Drosophila embryogenesis, the process by which Drosophila (fruit fly) embryos form, is a favorite model system for genetics and developmental biology. The study of its embryogenesis unlocked the century-long puzzle of how development was controlled, creating the field of evolutionary developmental biology. The small size, short generation time, and large brood size make it ideal for genetic studies. Transparent embryos facilitate developmental studies. Drosophila melanogaster was introduced into the field of genetic experiments by Thomas Hunt Morgan in 1909.
Drosophila display a holometabolous method of development, meaning that they have three distinct stages of their post-embryonic life cycle, each with a radically different body plan: larva, pupa and finally, adult. The machinery necessary for the function and smooth transition between these three phases develops during embryogenesis. During embryogenesis, the larval stage fly will develop and hatch at a stage of its life known as the first larval instar. Cells that will produce adult structures are put aside in imaginal discs. During the pupal stage, the larval body breaks down as the imaginal disks grow and produce the adult body. This process is called complete metamorphosis. About 24 hours after fertilization, an egg hatches into a larva, which undergoes three molts taking about 5.5 to 6 days, after which it is called a pupa. The pupa metamorphoses into an adult fly, which takes about 3.5 to 4.5 days. The entire growth process from egg to adult fly takes an estimated 10 to 12 days to complete at 25 °C.
The mother fly produces oocytes that already have anterior-posterior and dorsal-ventral axes defined by maternal activities.
Embryogenesis in Drosophila is unique among model organisms in that cleavage occurs in a multinucleate syncytium (strictly a coenocyte). Early on, 256 nuclei migrate to the perimeter of the egg, creating the syncytial blastoderm. The germ line segregates from the somatic cells through the formation of pole cells at the posterior end of the embryo. After thirteen mitotic divisions and about 4 hours after fertilization, an estimated 6,000 nuclei accumulate in the unseparated cytoplasm of the oocyte before they migrate to the surface and are encompassed by plasma membranes to form cells surrounding the yolk sac producing a cellular blastoderm.
Like other triploblastic metazoa, gastrulation leads to the formation of three germ layers: the endoderm, mesoderm, and ectoderm. The mesoderm invaginates from the ventral furrow (VF), as does the ectoderm that will give rise to the midgut. The pole cells are internalized by a different route.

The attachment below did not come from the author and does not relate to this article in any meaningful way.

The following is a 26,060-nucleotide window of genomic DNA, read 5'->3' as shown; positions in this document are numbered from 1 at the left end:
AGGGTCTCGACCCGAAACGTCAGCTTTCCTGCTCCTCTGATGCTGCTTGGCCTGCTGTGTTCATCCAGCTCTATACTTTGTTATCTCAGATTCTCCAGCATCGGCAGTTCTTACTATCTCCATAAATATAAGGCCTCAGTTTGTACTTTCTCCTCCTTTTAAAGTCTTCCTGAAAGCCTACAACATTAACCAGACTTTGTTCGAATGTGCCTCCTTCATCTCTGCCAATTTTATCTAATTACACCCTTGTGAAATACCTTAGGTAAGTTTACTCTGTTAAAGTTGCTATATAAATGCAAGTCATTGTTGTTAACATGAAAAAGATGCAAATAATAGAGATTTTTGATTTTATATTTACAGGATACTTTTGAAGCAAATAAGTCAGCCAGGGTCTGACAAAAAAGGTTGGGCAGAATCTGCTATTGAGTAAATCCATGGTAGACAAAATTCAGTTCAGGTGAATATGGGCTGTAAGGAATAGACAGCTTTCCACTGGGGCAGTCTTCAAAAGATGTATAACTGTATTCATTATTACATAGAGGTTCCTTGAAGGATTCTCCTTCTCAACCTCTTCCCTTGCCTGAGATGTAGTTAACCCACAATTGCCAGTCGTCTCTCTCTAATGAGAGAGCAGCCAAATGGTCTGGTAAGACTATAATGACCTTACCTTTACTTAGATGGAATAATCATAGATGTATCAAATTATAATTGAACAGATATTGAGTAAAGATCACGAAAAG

Germ band elongation involves many rearrangements of cells, and the appearance of distinct differences in the cells of the three germ bands and various regions of the embryo. The posterior region (including the hindgut) expands and extends towards the anterior pole along the dorsal side of the embryo. At this time, segments of the embryo become visible, creating a striped arrangement along the anterior-posterior axis. The earliest signs of segmentation appear during this phase with the formation of parasegmental furrows. This is also when the tracheal pits form, the first signs of structures for breathing.
Germ band retraction returns the hindgut to the dorsal side of the posterior pole and coincides with overt segmentation. The remaining stages involve the internalization of the nervous system (ectoderm) and the formation of internal organs (mainly mesoderm).
Anterior-posterior axis patterning in Drosophila
One of the best understood examples of pattern formation is the patterning along the future head to tail (antero-posterior) axis of the fruit fly Drosophila melanogaster. There are three fundamental types of genes that give way to the developmental structure of the fly: maternal effect genes, segmentation genes, and homeotic genes. The development of Drosophila is particularly well studied, and it is representative of a major class of animals, the insects or insecta. Other multicellular organisms sometimes use similar mechanisms for axis formation, although the relative importance of signal transfer between the earliest cells of many developing organisms is greater than in the example described here.
Maternal effect genes
The building-blocks of anterior-posterior axis patterning in Drosophila are laid out during egg formation (oogenesis), well before the egg is fertilized and deposited. The maternal effect genes are responsible for the polarity of the egg and of the embryo. The developing egg (oocyte) is polarized by differentially localized mRNA molecules.
The genes that code for these mRNAs, called maternal effect genes, encode for proteins that get translated upon fertilization to establish concentration gradients that span the egg. Bicoid and Hunchback are the maternal effect genes that are most important for patterning of anterior parts (head and thorax) of the Drosophila embryo. Nanos and Caudal are maternal effect genes that are important in the formation of more posterior abdominal segments of the Drosophila embryo.